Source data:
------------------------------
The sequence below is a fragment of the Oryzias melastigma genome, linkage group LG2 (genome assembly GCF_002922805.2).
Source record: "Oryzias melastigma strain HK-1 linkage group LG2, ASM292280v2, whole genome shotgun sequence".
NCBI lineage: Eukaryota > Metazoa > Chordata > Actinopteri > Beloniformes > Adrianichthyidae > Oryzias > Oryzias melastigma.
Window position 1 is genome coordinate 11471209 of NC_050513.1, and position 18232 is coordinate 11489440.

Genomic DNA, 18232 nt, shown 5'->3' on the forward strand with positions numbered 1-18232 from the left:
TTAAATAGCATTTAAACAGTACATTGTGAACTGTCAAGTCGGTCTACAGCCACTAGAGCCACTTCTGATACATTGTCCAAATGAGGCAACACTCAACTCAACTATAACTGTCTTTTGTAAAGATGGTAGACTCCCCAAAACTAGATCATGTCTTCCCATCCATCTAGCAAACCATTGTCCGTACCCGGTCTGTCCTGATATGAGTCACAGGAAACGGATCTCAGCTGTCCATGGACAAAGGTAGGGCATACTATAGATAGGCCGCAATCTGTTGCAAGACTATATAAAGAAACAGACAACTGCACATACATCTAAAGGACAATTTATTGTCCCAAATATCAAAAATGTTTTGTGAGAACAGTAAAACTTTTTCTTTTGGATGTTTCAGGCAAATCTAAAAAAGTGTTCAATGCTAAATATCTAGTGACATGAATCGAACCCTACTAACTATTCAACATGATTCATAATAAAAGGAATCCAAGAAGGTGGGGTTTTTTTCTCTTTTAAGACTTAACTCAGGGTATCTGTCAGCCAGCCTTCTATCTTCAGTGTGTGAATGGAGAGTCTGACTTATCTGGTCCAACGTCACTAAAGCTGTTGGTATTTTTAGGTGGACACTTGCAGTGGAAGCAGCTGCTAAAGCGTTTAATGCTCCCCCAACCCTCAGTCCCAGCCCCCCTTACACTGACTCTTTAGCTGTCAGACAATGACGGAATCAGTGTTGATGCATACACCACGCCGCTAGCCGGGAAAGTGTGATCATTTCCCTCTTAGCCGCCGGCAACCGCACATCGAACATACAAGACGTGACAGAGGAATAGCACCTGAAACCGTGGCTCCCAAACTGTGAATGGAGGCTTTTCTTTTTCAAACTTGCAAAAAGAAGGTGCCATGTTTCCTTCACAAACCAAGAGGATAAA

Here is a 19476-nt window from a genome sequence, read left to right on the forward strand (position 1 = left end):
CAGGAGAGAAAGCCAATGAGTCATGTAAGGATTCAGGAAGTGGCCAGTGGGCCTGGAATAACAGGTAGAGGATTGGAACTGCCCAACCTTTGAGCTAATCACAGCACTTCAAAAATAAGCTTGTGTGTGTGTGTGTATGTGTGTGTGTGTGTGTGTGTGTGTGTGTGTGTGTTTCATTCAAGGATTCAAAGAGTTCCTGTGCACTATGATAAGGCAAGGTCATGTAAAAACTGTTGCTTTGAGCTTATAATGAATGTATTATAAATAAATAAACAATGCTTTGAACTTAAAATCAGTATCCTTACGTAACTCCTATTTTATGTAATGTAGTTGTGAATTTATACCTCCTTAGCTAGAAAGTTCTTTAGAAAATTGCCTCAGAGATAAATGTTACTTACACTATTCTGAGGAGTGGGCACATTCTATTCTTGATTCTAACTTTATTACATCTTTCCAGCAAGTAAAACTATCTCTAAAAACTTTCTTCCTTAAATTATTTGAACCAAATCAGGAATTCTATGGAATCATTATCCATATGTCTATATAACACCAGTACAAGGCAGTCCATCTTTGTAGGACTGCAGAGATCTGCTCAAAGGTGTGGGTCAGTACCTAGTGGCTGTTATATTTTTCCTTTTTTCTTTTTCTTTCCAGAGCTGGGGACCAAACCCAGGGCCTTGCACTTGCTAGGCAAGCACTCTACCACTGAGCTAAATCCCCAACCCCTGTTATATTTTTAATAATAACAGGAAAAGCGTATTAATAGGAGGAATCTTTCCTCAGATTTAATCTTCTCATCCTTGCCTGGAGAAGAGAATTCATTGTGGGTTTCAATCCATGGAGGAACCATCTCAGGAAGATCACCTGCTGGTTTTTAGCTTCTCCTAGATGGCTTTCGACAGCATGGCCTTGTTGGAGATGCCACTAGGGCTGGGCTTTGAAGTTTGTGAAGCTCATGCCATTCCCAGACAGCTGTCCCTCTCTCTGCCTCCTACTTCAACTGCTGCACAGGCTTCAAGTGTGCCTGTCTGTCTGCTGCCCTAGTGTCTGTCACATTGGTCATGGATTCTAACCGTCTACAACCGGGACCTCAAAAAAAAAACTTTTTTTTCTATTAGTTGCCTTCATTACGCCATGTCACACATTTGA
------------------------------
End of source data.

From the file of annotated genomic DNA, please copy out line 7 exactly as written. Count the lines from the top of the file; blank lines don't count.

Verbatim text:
Here is a 19476-nt window from a genome sequence, read left to right on the forward strand (position 1 = left end):